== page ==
Over the past 10 years technological advancements and the green agenda have driven changes in the materials and techniques used to construct buildings. At the same time, use patterns of industrial and commercial buildings have also been changing: the internet economy has transformed retailing so warehouses which used to be full of goods ready for bulk distribution are often now also full of employees using sophisticated sorting systems to package and dispatch purchases for individual consumers; recycling warehouses increasingly use computerised machinery and large numbers of staff to sort waste; while factories and retail outlets are now often attached to large storage units as businesses become more concentrated and leaner to meet the demands of the global economy.
The fire risks have changed. Yet, none of these developments are reflected in the Fire Safety provisions of the Building Regulations’ (Approved Document B – ADB) because the provisions have not been comprehensively reviewed for more than 10 years. The ADB guidance is stuck in 2006 because the Government seems reluctant to undertake a review. This may be a consequence of inertia – but there is also a sense that the Government fears that the changes needed to address these new fire and life safety risks will be seen as new “red tape”. Worse still, the Government seems to believe that it doesn’t matter if a building burns to the ground so long as all the occupants have been able to evacuate safely beforehand.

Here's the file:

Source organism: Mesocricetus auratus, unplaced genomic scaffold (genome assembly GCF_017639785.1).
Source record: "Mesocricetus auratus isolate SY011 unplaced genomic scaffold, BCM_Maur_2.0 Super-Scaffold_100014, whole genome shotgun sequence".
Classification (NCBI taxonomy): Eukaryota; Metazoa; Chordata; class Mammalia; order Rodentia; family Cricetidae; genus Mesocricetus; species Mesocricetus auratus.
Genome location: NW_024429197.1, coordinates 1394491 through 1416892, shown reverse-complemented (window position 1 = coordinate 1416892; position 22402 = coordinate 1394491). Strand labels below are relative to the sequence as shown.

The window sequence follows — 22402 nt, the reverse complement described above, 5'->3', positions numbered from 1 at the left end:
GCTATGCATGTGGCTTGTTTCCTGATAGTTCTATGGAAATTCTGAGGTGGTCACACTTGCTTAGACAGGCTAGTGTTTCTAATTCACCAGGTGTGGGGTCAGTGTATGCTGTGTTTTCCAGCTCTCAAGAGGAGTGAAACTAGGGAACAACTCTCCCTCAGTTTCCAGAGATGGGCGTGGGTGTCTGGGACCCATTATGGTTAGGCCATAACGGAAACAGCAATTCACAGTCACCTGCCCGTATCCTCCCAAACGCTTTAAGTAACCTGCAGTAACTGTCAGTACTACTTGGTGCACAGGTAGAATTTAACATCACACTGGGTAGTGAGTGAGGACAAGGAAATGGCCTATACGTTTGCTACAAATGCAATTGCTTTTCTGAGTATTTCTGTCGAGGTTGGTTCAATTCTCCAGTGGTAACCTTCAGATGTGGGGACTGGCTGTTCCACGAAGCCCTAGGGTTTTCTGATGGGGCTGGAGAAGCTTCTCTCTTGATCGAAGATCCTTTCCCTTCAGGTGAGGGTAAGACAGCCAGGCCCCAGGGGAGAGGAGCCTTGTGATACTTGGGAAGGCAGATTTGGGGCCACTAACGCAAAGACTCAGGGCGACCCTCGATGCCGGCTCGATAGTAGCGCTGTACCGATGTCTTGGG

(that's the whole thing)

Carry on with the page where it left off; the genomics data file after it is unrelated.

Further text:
These attitudes make no sense. They don’t help the build community, they don’t help business, they don’t help the Fire Service, they certainly do not help the economy, and they are potentially putting people at risk. The Government justifies its inertia citing the data that fire incidents have been on a constant decline. This was true until last year when incidents started to rise, but anyway the argument misses the more important point that over the past 10 years the costs of fires have been rising – notably those in industrial and commercial buildings.
Wholesale change to ADB is needed now. It is needed to protect people and property from fire and to help business and building owners better understand the threat that fire poses to their infrastructure and future. This education could not be more important as we now know from a recent YouGov survey that 69% of the businesses polled thought that following ADB guidance means that their business premises will be adequately protected from fire events. It doesn’t, but it should.
So instead of viewing this as “red tape” the Government should look at an ADB review as an opportunity for positive change. A comprehensive and broad review would allow the ADB guidance to complement the Government’s own economic and resilience agenda by adopting changes which ensure that both property and people are effectively protected in the event of a fire. The result would be a decrease of large destructive industrial building fires, and hence a decrease in the cost of fire to UK plc and a decrease in the cost of fire to the public purse and to communities.
This is why the Government should be working with the fire sector, the Fire and Rescue Service, insurers and the build community to comprehensively update the ADB guidance and so ensure that the buildings of tomorrow are sustainable, resilient and safe. Let’s hope it starts to do so soon.
Public Affairs lead for the Business Sprinkler Alliance